trevor-grahamWhat now for Trevor Graham?

The once admired track coach is now facing an insurmountable obstacle – a prison term. He was found guilty last month of one count of lying to federal investigators about his relationship with steroid dealer turned prosecution’s witness Angel ‘Memo’ Heredia. Jurors were unable to reach a verdict on two other counts because at least one juror had doubts about the star witness’ credibility.

Prosecutors, who can retry the Graham on the other two charges, had no comment on their next move. Graham’s attorney William Keane said he is hoping the government would not retry Graham.

“The jury obviously had problems with the government’s case on the other two counts, including the allegations that Mr. Graham instigated and facilitated the use by a few of his athletes of performance-enhancing drugs supplied by Angel Heredia,” Keane said. “As we maintained all along we did not believe that the government could prove that case. It simply was not true.”

Graham sentencing hearing is set on September 5 before US District Judge Susan Illston. The maximum penalty for Graham’s guilty verdict on one count of perjury is five years imprisonment and a fine of $250,000. However, he is expected to receive much less than that.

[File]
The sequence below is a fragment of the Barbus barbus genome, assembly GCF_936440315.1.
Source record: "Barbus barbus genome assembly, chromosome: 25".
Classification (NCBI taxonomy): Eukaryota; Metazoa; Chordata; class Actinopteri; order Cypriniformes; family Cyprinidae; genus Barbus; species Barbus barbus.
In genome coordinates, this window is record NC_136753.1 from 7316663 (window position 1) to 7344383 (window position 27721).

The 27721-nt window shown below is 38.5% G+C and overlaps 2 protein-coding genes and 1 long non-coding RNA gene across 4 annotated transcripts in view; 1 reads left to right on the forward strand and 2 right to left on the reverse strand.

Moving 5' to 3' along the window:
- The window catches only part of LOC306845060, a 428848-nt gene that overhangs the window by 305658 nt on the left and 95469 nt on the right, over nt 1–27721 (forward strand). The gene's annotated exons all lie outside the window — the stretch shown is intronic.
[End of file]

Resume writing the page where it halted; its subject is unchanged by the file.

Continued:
Graham has consistently denied his relationship with Heredia – a Laredo, Texas, discus thrower who testified that he bought steroids and other performance-enhancing drugs (PEDs) in Mexico and sold them to many star track athletes who trained under Graham.

Heredia narrated for the jury in U.S. District Court in San Francisco his business dealings with Trevor Graham. He said their association began in 1996 when Graham wanted a reliable supplier of steroids and PEDs. Graham, according to Heredia, also wanted someone to teach him the tricks of the trade, including how to beat steroid screening. He said he taught the Graham many things, including about clearance times of steroids and what kinds of drugs were undetectable that would boost performance.

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